Throughout undergraduate and graduate studies, seek out opportunities to work with animals in settings like farms, zoos, and wildlife rehabilitation centers. Obtain experience through internships, lab rotations, or research assistant positions related to animal behavior, cognition, or welfare. This is crucial for identifying particular areas of interest and developing observational techniques, field methodologies, experimental design skills, statistical modeling techniques, and data analysis capabilities.

If you’re interested in pursuing academic positions, seek out teaching assistant (TA) roles while earning your master’s or doctorate.

Choose a specialization within comparative animal psychology based on your interests and career goals. Among the options are behavioral ecology, cognitive ethology, neuroethology, and evolutionary psychology. For a complete list of specializations in the field, please refer to the What does a Comparative Animal Psychologist do? section in the career overview.

Fellowship or Postdoctoral Training (Optional)
After earning their master’s or doctoral degree, graduates may pursue a fellowship or postdoctoral position. These are temporary positions that allow graduates to work with leading researchers in the field, collaborate on interdisciplinary projects, and prepare for independent research or academic positions. Generally, fellowships and postdocs come from three sources: colleges and universities, government agencies, and foundations. However, some may be available in private industry.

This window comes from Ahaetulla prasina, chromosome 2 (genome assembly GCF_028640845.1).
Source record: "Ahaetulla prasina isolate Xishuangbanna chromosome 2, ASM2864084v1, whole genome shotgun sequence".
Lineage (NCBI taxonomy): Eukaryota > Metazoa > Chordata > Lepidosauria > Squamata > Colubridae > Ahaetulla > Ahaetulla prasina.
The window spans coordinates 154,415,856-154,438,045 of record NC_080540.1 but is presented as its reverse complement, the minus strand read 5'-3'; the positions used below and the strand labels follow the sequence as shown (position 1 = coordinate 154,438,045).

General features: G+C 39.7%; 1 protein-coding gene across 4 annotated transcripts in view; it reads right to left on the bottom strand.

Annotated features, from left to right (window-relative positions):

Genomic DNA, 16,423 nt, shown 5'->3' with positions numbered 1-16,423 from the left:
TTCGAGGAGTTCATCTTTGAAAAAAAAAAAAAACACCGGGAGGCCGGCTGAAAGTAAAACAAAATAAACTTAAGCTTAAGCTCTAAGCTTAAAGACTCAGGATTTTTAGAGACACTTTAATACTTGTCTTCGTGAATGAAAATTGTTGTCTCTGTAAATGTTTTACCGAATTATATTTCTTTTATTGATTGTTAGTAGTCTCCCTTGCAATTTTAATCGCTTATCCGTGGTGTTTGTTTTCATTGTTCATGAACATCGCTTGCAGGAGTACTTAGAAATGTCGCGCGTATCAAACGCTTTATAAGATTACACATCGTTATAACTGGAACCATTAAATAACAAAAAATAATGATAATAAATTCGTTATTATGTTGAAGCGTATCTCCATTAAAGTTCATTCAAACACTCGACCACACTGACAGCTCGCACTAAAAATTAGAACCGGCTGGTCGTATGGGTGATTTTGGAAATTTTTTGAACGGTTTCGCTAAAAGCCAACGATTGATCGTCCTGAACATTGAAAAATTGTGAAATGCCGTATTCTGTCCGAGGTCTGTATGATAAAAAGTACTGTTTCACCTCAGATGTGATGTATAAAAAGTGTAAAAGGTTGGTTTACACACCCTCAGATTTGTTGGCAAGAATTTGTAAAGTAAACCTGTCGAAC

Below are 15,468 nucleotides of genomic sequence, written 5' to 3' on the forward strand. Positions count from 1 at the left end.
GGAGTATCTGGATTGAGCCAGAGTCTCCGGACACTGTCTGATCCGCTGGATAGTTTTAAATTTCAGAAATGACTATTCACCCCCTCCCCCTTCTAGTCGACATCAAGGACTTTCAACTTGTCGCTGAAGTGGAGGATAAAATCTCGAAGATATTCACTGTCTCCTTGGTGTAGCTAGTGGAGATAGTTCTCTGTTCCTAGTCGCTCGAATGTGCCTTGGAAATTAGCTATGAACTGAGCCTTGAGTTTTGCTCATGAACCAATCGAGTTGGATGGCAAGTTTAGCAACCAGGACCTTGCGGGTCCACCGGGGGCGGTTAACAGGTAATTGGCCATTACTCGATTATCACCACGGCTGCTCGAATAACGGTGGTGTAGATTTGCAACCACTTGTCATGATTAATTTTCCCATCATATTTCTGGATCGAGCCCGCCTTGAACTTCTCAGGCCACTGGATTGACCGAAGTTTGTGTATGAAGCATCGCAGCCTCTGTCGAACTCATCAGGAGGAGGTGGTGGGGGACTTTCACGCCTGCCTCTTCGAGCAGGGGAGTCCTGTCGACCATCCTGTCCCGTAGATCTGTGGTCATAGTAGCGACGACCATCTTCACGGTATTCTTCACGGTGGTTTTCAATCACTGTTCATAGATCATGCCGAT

Continuing Education and Research Publication
Stay informed about the latest research and advancements in comparative animal psychology. Attend workshops, conferences, and seminars to present your work, and participate in professional development and networking activities to keep your knowledge current.

As you progress in your academic journey, aim to publish your research findings in peer-reviewed journals. Building a strong publication record and establishing yourself as a contributor to the field of comparative animal psychology will enhance your credibility and visibility within the scientific community.

Certification and Professional Organizations